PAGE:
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Lucas–Carmichael number

From Wikipedia, the free encyclopedia

In mathematics, a Lucas–Carmichael number is a positive composite integer n such that

  1. if p is a prime factor of n, then p + 1 is a factor of n + 1;
  2. n is odd and square-free.

The first condition resembles the Korselt's criterion for Carmichael numbers, where -1 is replaced with +1. The second condition eliminates from consideration some trivial cases like cubes of prime numbers, such as 8 or 27, which otherwise would be Lucas–Carmichael numbers (since n3 + 1 = (n + 1)(n2 − n + 1) is always divisible by n + 1).

They are named after Édouard Lucas and Robert Carmichael.

YouTube Encyclopedic

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  • Liar Numbers - Numberphile
  • Something special about 399 (and 2015) - Numberphile
  • Fool-Proof Test for Primes - Numberphile

Transcription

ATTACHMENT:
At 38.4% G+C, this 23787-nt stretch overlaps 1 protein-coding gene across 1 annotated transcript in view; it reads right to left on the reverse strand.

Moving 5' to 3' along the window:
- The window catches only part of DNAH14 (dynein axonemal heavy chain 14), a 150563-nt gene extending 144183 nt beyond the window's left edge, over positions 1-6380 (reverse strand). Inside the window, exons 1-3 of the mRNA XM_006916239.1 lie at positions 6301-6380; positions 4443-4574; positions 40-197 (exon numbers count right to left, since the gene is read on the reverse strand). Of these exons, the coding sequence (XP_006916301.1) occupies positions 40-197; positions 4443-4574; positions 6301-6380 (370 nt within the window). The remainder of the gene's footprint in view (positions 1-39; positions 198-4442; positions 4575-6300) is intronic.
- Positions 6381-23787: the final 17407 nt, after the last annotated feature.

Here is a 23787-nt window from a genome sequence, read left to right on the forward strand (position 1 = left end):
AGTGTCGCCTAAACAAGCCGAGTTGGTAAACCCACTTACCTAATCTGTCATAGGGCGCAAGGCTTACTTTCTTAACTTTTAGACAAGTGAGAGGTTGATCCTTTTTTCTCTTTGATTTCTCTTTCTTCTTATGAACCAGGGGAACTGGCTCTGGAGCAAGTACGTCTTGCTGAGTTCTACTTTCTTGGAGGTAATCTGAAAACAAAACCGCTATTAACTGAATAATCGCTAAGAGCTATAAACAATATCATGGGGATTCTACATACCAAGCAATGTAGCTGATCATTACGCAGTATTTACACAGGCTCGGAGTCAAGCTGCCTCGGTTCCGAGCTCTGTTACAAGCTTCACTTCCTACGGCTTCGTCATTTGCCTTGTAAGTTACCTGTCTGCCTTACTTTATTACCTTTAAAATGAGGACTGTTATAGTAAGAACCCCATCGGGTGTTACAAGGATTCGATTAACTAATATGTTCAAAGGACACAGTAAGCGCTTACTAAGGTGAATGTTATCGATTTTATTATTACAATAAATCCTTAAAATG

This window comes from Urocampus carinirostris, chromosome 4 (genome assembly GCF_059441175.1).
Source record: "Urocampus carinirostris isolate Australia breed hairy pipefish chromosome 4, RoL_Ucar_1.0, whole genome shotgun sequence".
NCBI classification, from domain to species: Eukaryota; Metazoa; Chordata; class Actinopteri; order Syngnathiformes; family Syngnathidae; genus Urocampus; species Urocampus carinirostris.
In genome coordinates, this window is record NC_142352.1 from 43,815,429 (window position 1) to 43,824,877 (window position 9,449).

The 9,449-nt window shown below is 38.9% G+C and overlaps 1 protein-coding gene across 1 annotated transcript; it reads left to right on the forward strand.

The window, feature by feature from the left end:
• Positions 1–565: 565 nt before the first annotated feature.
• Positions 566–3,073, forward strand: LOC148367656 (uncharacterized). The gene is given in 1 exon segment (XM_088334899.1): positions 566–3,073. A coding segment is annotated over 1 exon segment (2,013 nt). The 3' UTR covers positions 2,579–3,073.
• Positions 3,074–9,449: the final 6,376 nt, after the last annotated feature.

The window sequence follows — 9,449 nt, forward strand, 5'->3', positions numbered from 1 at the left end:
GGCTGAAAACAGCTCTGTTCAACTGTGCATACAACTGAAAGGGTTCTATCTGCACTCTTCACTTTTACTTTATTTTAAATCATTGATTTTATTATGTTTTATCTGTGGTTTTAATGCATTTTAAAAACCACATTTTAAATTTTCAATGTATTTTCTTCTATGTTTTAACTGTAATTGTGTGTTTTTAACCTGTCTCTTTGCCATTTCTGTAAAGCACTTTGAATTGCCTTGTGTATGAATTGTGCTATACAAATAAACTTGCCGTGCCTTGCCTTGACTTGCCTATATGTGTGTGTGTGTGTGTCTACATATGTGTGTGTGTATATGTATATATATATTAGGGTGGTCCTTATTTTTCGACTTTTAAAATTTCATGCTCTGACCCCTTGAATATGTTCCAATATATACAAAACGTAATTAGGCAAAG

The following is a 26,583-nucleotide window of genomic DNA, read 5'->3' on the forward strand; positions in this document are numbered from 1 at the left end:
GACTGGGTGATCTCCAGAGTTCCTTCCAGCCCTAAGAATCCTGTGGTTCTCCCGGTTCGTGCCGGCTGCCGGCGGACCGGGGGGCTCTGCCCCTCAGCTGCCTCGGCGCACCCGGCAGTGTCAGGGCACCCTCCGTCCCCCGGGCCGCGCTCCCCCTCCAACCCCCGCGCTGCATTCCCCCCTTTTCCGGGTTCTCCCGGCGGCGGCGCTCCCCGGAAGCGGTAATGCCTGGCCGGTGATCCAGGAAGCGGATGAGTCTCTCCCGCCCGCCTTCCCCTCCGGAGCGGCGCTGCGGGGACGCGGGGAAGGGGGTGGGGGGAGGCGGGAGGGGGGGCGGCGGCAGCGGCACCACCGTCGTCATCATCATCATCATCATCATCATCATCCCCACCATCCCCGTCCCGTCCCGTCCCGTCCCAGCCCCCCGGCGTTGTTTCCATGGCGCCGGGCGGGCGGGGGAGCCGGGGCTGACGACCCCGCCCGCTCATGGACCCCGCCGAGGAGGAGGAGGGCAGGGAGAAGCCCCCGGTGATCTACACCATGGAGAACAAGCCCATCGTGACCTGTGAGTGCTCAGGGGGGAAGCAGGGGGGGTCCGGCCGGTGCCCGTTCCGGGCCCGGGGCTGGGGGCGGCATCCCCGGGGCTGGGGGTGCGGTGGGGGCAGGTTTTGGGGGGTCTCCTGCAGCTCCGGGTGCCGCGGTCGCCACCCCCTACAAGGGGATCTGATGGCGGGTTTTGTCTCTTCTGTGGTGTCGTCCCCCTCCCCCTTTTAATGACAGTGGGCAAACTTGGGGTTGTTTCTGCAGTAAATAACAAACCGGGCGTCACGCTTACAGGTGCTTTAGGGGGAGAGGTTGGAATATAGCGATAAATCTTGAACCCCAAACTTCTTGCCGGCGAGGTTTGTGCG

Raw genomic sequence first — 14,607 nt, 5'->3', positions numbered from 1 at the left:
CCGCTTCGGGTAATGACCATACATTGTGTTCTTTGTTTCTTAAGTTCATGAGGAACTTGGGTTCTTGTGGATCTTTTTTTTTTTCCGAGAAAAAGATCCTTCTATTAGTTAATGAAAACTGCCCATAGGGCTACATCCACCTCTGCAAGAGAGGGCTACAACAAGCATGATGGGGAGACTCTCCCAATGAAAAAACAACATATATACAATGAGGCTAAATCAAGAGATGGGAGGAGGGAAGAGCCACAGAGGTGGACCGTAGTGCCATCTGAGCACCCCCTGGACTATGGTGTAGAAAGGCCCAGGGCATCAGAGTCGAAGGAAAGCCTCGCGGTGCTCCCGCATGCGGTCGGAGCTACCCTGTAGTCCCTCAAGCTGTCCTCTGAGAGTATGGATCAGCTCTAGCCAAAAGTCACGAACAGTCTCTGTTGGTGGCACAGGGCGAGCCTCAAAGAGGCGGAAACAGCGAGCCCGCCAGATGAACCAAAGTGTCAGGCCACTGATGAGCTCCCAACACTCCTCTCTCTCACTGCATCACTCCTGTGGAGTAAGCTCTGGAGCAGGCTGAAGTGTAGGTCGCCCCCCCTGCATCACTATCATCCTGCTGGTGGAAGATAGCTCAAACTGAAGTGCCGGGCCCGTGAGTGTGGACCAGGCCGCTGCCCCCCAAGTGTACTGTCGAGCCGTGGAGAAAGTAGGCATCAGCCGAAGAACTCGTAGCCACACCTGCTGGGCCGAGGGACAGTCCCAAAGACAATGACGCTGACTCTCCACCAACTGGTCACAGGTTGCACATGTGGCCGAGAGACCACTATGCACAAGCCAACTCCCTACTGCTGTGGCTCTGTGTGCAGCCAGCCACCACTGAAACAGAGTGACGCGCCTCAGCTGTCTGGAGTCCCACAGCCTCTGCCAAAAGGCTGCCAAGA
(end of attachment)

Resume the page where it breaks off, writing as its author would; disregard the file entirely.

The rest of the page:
>> DR GRIME: Let's have a look at one of these tests that they have, that they apply to see if a number is prime or not. Well we're going to use a fact I have mentioned before when talking about primes and we're going to use Fermat's Little Theorem. It's a theorem about prime numbers and what it says is that if you have a number which I'll call 'a' and I'm going to raise it to a power 'prime number' so that's called 'p prime', and I subtract the original number then I say that this is divisible by p. There you go. So if a number is prime that's always true for whatever number 'a' you pick. So, let's do an example of this, let's pick a prime. We know 5 is a prime, is it? Isn't it? Yeah, OK. So 5 is a prime, so let's use that and we'll pick, well, let's see. 1⁵, that's going to be easy. 1⁵ - 1 = 0. Is it divisible by 5? Yes, we say 0 is divisible by 5. What about 2? 2⁵ - 2 to get 30. Hey, and that's divisible by 5 as well. Let's just finish it off. 3⁵ - 3, that's 240 so these are all divisible by 5. 4⁵ - 4, divisible by 5 again. What about 5? Yeah, well I think this one's a bit more obvious, so that's divisible by 5 too. And that's always going to be true if the number is prime. And this is what Fermat proved in the 17th century, this is absolutely true for all primes. Let's try another number, I'll try another number with you. I'm going to try the number 341. Does that pass my test? 2³⁴¹ - 2. That's my test. Now that's going to be a really large number. Computers can have methods that make this easier so that's going to be a really large number. I'm not going to write that down. Huge number, but I can tell you now that this number is divisible by the number we're testing. It was 341. Thumbs up. Yeah, great. So it's passed the test. Let's try another one, let's try another test. Do it with 3 then. If we do this, 3³⁴¹ - 3. Is this divisible? And this is where it fails the test. So this one is not divisible. Now, if it's not divisible that tells me it's a composite number. There only needs to be one exception, it's very easy to fail this test. The more you pass, the more evidence you are, that you are a prime and if you fail at all then you are a composite number. Only composite numbers fail. If you have a composite number and it passes the test here, this number 2 in this case is called a Fermat liar. Ooooh, it's not really prime, it's lying. It tells me it's prime and it's not. Naughty! This number here 3, which actually shows that it was composite after all, is called a Fermat witness. The innocent bystander. He goes in to a witness protection program in case 2 comes and chases after him, yeah. Brady, you ask a good question though. What would happen if there was a number that was composite that passed every test up to the size of the number. Is it possible? Yes it is. There are numbers that will pass this test for every test you apply. Those are called Carmichael numbers, they have a name. The first Carmichael number is 561. So what that means is 2⁵⁶¹ - 2 is divisible. 3⁵⁶¹ - 3, that passes the test. So does 4. And all the way down to 560 to the power 561 and it passes the test each time. >> BRADY: Must be prime! >> DR GRIME: Must be prime! Must be prime! Unfortunately, it's not. 561 is equal to 3 by 11 by 17. >> BRADY: Those are cool numbers. >> DR GRIME: Those are really cool numbers and there infinitely many Carmichael numbers. The third Carmichael Number is mathematician's favourite 1729. Nice. >> BRADY: Lovely. >> DR GRIME: Lovely. Now, what do you reckon Brady? Do you think this is a good test, or not? >> BRADY: Well, until you told me about Carmichael numbers I thought it was a good test. Now I think it's almost useless if you're looking for perfection. Well it is useless. >> DR GRIME: Yeah, well, it's not perfect. You're absolutely right. So, if you checked all numbers less than 25 billion, the number of numbers that would fail the test if you used 'a' was 2, alright? If 'a' was 2. The number of numbers that fail that particular version of that test is 2183 out of 25 billion. That's just using 2. So only a small fraction fail this test, or give you things that you don't want. Tell you that you have a prime when you don't have a prime. And you can apply other numbers anyway, so to pass this test is actually quite a high bar. >> BRADY: So it is a good test. >> DR GRIME: So, it's a fairly, yeah. It's a fairly good test. Now there are other tests though, there are better tests that use pretty much the same idea. Almost exactly the same idea so if you understood that you'll understand the other tests as well. There's one called the Baillie-PSW test, pretty much uses the same idea as that. Actually uses two tests in conjunction so you have to pass them both. Yes, if you pass that test you're probably a prime. In fact, they have found no counter examples. So anything that passes the test so far has actually been a prime. There's been no sneaky composite numbers. No counter example to it. And they've checked large numbers for this. If you do find a counter example, if you find a cheeky composite number that passes the test, the authors originally offered a prize. You could win $30. $30 could be yours. Now don't worry, since then the amount of the prize, it's gone up since then. You can now win over $600. $620 in fact. Think of that. Think of that. Think what you could do with that money. Ooh, you could buy yourself a choc ice every day. Every day for a year. Twice on Sundays. >> DR GRIME: In 2002, they published, or mathematicians published a new method to test for primes and finally they found a fast way that was 100%. This is now one of the latest things.